After I finished the infusion, the nurses gathered around and presented me a certificate complete with red accents that I held up proudly while everyone cheered. Following that, the moment all chemo patients wait for, I stepped up to ring the bell. I rang it hard to signify the end of my treatment while a multitude of pictures were taken and hugs were given.
I left that chemo treatment that day ecstatic and with an incredible sense of relief that it was over; that my miserable chemo experience was done; no more achy steroid withdrawals, no more ER Thursdays and no more in-house sequestering.
I rang that bell that day…but my journey with cancer was not over.
2016 was a rough year for me. Before the breast cancer diagnosis, my primary doctor noticed that my blood levels were all elevated. A hematologist at BAMC diagnosed me with a rare blood cancer called polycythemia vera or PV. Two cancers in one year? Seriously?…I thought I was healthy. I ran every day, never smoked, rarely drank and with the exception of a slight candy habit, ate nutritiously my whole life, how on earth could I wind up with not one, but two types of cancer?…Like I said it was rough year!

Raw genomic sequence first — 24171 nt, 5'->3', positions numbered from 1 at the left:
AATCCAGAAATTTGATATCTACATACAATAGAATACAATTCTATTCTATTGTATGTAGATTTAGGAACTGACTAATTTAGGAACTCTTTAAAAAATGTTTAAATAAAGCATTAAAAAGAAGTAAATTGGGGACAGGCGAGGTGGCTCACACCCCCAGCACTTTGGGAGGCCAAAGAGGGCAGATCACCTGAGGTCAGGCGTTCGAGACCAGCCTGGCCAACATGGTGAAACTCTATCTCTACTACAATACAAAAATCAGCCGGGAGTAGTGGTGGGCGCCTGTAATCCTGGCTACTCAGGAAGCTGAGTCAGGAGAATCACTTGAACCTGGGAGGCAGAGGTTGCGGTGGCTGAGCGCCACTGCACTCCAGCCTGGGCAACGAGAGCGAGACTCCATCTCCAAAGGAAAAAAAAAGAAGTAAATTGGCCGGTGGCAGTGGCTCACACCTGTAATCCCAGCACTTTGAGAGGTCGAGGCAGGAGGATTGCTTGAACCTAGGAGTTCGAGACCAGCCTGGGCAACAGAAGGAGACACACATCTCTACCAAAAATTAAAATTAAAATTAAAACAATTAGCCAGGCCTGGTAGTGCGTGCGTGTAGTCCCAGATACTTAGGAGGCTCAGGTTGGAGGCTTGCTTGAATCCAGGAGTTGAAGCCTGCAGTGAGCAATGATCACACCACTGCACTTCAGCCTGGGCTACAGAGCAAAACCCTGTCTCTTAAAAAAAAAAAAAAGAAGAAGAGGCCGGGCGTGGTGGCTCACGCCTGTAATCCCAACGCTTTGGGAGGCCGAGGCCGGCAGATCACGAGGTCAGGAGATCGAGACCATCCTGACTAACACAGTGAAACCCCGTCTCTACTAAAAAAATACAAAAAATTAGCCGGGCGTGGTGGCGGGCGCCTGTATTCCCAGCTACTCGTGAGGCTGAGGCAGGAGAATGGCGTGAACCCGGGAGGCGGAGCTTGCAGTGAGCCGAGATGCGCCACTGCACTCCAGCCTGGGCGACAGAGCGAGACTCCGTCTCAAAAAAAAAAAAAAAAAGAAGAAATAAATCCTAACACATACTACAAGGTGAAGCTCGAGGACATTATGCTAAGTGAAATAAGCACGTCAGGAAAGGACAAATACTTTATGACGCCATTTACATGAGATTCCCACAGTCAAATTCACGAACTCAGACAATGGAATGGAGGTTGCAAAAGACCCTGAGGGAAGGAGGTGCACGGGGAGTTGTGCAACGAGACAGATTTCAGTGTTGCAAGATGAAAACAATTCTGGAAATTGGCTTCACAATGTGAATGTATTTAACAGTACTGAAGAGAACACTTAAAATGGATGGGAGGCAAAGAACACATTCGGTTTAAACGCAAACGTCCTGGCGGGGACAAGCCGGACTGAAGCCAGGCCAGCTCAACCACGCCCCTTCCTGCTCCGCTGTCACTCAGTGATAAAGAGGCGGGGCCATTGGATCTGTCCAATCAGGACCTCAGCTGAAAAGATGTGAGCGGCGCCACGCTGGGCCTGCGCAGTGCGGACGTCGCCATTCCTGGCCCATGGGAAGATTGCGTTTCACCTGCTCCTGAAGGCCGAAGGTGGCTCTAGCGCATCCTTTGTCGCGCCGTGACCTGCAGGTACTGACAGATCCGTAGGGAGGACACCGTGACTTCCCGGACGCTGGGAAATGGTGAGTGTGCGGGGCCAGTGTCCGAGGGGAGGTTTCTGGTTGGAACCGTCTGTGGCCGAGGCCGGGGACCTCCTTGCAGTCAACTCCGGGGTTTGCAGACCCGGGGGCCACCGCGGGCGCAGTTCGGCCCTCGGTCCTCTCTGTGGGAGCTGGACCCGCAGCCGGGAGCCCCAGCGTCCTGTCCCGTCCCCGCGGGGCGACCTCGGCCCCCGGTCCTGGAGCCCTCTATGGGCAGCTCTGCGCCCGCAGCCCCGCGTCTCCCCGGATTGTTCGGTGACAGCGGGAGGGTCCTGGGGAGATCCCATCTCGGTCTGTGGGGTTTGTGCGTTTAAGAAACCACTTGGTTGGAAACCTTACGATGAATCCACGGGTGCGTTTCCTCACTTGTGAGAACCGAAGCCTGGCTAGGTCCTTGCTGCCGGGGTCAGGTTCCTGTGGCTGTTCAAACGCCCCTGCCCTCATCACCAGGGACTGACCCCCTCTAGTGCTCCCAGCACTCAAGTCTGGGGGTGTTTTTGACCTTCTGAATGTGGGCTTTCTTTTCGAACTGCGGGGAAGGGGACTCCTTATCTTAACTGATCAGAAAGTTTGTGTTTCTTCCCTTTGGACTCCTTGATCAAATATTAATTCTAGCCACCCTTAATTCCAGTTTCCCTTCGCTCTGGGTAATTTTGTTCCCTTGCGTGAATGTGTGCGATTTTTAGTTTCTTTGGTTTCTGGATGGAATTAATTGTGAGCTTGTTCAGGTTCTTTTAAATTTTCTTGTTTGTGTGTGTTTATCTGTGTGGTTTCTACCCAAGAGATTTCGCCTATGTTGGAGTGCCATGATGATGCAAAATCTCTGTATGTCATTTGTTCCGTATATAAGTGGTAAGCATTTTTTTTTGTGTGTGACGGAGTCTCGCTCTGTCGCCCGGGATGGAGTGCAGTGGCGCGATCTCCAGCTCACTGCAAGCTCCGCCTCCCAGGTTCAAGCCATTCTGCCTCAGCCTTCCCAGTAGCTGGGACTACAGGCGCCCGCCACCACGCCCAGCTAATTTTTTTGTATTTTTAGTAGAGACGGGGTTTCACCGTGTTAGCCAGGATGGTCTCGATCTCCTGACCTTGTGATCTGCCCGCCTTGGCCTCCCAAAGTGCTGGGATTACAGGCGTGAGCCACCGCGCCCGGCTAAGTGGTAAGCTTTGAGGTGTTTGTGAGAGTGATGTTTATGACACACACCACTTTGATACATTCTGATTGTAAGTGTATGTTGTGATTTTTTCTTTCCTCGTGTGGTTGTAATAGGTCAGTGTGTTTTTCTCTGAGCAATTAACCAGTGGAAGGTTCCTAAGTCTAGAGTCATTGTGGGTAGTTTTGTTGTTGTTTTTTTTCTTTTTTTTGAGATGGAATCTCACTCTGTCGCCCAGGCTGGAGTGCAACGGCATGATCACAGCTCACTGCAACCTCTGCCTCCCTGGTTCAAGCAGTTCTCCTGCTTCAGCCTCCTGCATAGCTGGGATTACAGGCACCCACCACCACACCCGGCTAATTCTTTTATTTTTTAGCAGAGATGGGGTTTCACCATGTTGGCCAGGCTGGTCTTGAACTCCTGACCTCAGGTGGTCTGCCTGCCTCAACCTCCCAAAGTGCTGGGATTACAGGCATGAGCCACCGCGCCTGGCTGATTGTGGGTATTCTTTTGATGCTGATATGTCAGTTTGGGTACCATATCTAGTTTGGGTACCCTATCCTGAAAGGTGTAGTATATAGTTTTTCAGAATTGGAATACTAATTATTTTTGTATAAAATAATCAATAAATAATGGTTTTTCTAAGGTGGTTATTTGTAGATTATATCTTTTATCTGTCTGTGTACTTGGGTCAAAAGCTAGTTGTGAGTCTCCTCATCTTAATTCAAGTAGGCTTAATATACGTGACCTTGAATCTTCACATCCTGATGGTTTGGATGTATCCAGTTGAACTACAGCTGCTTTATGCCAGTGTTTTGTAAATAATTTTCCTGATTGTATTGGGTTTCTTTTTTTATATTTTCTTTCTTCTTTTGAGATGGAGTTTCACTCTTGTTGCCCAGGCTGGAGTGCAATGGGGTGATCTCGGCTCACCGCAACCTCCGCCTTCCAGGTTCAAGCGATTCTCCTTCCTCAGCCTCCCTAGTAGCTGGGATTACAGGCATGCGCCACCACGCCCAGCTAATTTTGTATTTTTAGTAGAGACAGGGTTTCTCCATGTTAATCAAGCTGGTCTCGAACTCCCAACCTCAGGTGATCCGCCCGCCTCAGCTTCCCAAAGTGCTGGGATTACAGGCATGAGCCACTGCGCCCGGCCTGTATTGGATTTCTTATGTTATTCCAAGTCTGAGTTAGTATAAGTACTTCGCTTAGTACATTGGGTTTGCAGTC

PV causes my bone marrow to make too many red blood cells. This makes my blood thick and my frequent labs trips always an adventure. PV not only causes severe fatigue, headaches, spleen enlargement, and itching and it also significantly increases my risk of heart attack, stroke or blood clot. This cancer is chronic, progressive and extremely rare. It can't be cured but treatment can manage it effectively. Most people have never heard of PV, much less know anyone that has it (I guess I'm your token person…lucky me). Because so few people are diagnosed with PV, research has been limited. However, I remain optimistic that there will someday be a cure. I’m working with a number of organizations to help educate others and promote research fundraising in an attempt to make this a reality.
Despite two cancers, right now my overall prognosis is good. Everyone says "you don't look sick". This is especially true now that my hair has grown back and thanks to the PV my face is usually bright red. Most of the time I feel okay. However, sometimes this former runner who used to get up before the crack of dawn to run 5 miles struggles just to get out of bed. Sometimes it takes the endurance equivalent to running a marathon (or at least a 5K) to make it to the end of the day. Fortunately I have an awesome and understanding support system; family, friends and co-workers that keep me motivated and are my motivation. For that I feel especially blessed.
I’ve always lived life to the fullest, even before the cancers, but now even more so. As like any other cancer survivor, I realize that life is finite, that I may not be around as long as I planned. Therefore I live large, take risks, do crazy and unusual things (like this) and make each day count. I am determined not to let this all defeat me or diminish my joy of life!
So why did I wear red that day? Why did I wear red my final day of chemo? Red signifies the thick blood that runs through my veins. Red is the color of the blood cancer ribbon. I wore red to symbolize the PV, the blood cancer that still continues to impact my life. I wore red to represent my never-ending cancer journey…